What Are Dream Catchers?


What are Dream Catchers?

Dream catchers are among the most popular and interesting practices used by the Native American people across North America. They are often hanging from car back view mirrors on bed frames of Native homesteads, and even as tattoos. Although tradition of dreamcatchers is designed to protect against negative thoughts, they also allow positive thoughts to enter the dreamer.

Dream catcher’s design features an elongated center and feathers that hang down to allow positive energy and good wishes to be absorbed into the mind of the dreamer. Native tribes like the Ojibwe describe this dreamcatcher the Bawaajige Nagwaangan which means “spider” as it catches bad or evil dreams in webs. The sun rises in the morning and will release the negative energy kept within the web.

guardian angels together


Dream Catcher Folklore

Native Americans believe that the night air is full of fantasies that are both positive and negative. They place the dreamcatcher on the top of the bed and let it move effortlessly in the night air. The positive energy and the good dreams will flow effortlessly through the dream catcher passing through the holes on the outside and then slide through the feathers that are soft. It happens so quietly that often the person sleeping is unaware that he or she is in a dream.

The Ojibwa tribe’s grandparents created smaller dream catchers that they hung on the crib boards of their grandchildren. Every time they moved the feathers when a child slept they believed that a positive dream would fall upon the child.


Interesting Dream Catcher Facts

1. 1. The Dream Catcher was created by Chppewa (Objiwe) Tribe. It was inspired by the myths, legends and the story of creation that the tribe had.

2 2: The Ojibwa people would wrap sinew strings around the bent frame which was of a small tear drop or round shape. The designs of the dream catcher could be similar to the way they Native Americans tied the webbing to make snowshoes.

3 3: 3. The Chippewa (Ojibwe) People have a dreamcatcher based on the myth of Asibikaashi, The Spider Woman who took care of children and tribe’s people.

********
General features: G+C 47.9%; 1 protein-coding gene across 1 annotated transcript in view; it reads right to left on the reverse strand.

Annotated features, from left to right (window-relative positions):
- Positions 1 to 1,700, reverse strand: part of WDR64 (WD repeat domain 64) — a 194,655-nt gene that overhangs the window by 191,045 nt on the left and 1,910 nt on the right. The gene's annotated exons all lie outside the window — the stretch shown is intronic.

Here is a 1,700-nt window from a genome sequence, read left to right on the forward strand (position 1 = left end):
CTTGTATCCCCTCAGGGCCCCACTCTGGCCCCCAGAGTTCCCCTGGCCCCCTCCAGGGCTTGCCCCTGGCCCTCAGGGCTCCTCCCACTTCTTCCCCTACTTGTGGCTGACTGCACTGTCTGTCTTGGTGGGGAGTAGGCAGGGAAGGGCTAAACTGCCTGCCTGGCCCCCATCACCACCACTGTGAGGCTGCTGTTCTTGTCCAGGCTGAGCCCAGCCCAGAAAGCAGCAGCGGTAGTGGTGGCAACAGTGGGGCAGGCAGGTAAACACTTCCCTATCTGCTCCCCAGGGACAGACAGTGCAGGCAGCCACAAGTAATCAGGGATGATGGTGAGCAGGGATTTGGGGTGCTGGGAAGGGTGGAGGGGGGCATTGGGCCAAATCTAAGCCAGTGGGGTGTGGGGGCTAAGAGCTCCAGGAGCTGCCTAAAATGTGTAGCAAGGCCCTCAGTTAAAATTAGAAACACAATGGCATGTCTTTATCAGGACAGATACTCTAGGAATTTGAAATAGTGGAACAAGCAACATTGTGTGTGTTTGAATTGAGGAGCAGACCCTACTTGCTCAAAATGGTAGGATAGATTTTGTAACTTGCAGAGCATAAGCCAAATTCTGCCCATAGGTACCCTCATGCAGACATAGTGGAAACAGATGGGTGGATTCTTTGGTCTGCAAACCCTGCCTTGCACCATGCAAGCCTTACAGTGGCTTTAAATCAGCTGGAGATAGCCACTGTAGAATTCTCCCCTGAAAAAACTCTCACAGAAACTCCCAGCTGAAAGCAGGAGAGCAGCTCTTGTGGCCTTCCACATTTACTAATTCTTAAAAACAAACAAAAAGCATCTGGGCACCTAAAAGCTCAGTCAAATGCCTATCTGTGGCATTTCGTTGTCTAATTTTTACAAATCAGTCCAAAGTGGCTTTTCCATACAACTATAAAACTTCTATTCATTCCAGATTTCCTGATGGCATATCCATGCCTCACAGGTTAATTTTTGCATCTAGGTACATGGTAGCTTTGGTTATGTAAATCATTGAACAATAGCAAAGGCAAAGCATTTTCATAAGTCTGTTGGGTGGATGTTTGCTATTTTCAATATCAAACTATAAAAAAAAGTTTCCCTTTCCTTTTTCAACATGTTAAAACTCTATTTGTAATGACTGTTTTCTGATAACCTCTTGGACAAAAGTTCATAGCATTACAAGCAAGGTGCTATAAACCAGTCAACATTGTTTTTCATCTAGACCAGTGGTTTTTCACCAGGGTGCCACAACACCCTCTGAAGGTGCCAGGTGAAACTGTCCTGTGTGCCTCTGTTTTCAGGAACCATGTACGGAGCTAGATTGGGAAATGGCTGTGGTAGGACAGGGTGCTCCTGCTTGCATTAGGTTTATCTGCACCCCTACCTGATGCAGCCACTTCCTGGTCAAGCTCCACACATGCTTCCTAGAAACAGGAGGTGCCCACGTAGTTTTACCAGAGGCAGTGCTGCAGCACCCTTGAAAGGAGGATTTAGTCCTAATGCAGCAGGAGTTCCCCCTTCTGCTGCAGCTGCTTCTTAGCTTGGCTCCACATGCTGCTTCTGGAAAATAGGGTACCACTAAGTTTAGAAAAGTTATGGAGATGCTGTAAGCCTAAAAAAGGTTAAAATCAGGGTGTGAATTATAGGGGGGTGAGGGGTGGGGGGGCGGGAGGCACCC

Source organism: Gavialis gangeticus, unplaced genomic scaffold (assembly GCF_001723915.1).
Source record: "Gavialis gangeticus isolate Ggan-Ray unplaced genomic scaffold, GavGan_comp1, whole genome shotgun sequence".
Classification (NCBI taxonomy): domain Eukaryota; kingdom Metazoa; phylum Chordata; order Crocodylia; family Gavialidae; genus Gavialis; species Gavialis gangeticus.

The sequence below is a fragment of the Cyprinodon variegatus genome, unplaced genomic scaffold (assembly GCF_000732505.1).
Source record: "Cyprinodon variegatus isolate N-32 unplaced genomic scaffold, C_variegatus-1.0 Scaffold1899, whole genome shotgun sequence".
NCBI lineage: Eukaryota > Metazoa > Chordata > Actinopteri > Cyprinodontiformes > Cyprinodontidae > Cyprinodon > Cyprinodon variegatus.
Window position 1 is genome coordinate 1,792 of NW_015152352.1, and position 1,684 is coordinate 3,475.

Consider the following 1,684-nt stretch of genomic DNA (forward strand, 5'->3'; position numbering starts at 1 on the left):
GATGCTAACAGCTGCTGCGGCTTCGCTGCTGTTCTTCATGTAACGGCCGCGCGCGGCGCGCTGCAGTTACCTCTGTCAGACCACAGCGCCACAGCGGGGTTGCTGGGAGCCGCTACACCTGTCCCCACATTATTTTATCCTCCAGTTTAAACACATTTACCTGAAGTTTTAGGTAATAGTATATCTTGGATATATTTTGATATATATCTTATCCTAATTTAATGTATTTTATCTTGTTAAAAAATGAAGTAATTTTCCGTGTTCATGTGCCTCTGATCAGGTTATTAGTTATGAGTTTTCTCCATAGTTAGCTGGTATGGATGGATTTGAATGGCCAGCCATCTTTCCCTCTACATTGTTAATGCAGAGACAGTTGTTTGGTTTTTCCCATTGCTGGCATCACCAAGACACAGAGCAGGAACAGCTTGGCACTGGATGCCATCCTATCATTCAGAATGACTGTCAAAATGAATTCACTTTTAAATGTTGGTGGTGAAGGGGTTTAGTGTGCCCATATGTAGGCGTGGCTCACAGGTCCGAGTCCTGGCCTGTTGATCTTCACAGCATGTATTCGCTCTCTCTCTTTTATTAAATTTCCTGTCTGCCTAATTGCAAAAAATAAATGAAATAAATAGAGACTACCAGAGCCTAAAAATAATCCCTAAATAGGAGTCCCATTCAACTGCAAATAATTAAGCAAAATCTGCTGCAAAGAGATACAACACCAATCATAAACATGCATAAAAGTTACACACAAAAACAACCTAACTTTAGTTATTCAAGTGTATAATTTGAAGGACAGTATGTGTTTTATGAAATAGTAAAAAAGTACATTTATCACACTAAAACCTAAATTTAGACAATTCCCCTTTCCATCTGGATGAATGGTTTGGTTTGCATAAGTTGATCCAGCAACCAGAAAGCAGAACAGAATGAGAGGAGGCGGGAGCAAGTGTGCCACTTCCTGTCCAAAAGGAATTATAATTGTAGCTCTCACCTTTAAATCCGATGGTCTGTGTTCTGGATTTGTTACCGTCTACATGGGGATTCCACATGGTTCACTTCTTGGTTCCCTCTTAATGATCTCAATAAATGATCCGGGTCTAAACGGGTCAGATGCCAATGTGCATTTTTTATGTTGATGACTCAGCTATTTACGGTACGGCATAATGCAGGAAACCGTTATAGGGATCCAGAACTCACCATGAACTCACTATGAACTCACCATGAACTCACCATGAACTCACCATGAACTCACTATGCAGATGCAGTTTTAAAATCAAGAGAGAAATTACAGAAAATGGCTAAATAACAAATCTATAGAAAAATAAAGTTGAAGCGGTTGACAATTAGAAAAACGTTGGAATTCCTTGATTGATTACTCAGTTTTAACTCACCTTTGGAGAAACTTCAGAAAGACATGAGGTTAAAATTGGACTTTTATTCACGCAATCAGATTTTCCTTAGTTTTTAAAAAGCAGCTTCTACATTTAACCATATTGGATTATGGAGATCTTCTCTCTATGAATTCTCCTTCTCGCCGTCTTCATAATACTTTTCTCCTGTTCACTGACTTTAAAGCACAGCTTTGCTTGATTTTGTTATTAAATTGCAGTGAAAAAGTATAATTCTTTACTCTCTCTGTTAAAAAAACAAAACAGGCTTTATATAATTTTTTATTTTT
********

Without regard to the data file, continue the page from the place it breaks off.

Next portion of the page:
4.: Grandmothers and mothers were able to mimic Spider woman with her amazing webs, and make webs for children with willow hoops and sinew or cordage made out of plants. The traditional dream catchers were not larger than the width of the maker’s hand.

5 Dream Catcher was put up by a sleepy child as a charm to ward off nightmares or night terrors, as well as other nightmares.

6.: Dreamcatchers were later used by other tribes that after the introduction of the horse, moved into the Great Plains to hunt buffalo. The Plains tribes were able to adapt to the new way of life and mixed with other tribes by trading and incorporating not just ideas about clothing but also some of the diverse cultures, including the dreamcatcher.

7. 7: Sioux tribe built their Dreamcatchers on the myth of Iktomi a great teacher of wisdom , who was also a skilled trickster and was portrayed in the form of the spider. Iktomi offered a dreamcatcher to an elder of the tribe telling that while asleep, the web would capture good thoughts and dreams, and that nightmares and bad thoughts would be swept away. If a person awoke, the great ideas and dreams were kept in mind.

Dream Dictionary

If the purpose of dream catcher is to keep us from having negative dreams, and instead bring us positive dreams, then what’s the purpose of finding out what our dreams are then?

While I don’t like my nightmares and bad dreams, there is a message coming from unconscious that needs to be unraveled. If we’re not paying attention to our flaws in daily life, what better than a frightening dream to provide us with an opportunity to wake up.

The Naskapi tribe who live in the eastern part of Canada are very attentive to their dreams in order to discover their significance, and to examine their beliefs to enter into a deeper relationship to God the Great Man. There is an incongruity there, so I’d rather not sleep with one at the moment.

Nowadays, this symbol is being used too often for tattoos on the back or arms of people without much thought about the meaning behind it. The attempt to stand out ends with appearing as if they are sheep, when asked them what the meaning is. I’m guessing it’s as the all-seeing eye tattoos and tribal tattoos that are unnecessary. I would like to see us not lose the meaning behind what it means. the meaning behind it.

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Mia Harper
Mia Harper

See my story
Through SoulPulse I’ve connected with many many like-minded travelers, and I’m eternally grateful for all the symbols and synchronicities my guardian angel and related entities have shown me. If it wasn’t for them, I wouldn’t be where I am now.

I hope you find some answers here.

Love & Light,
Mia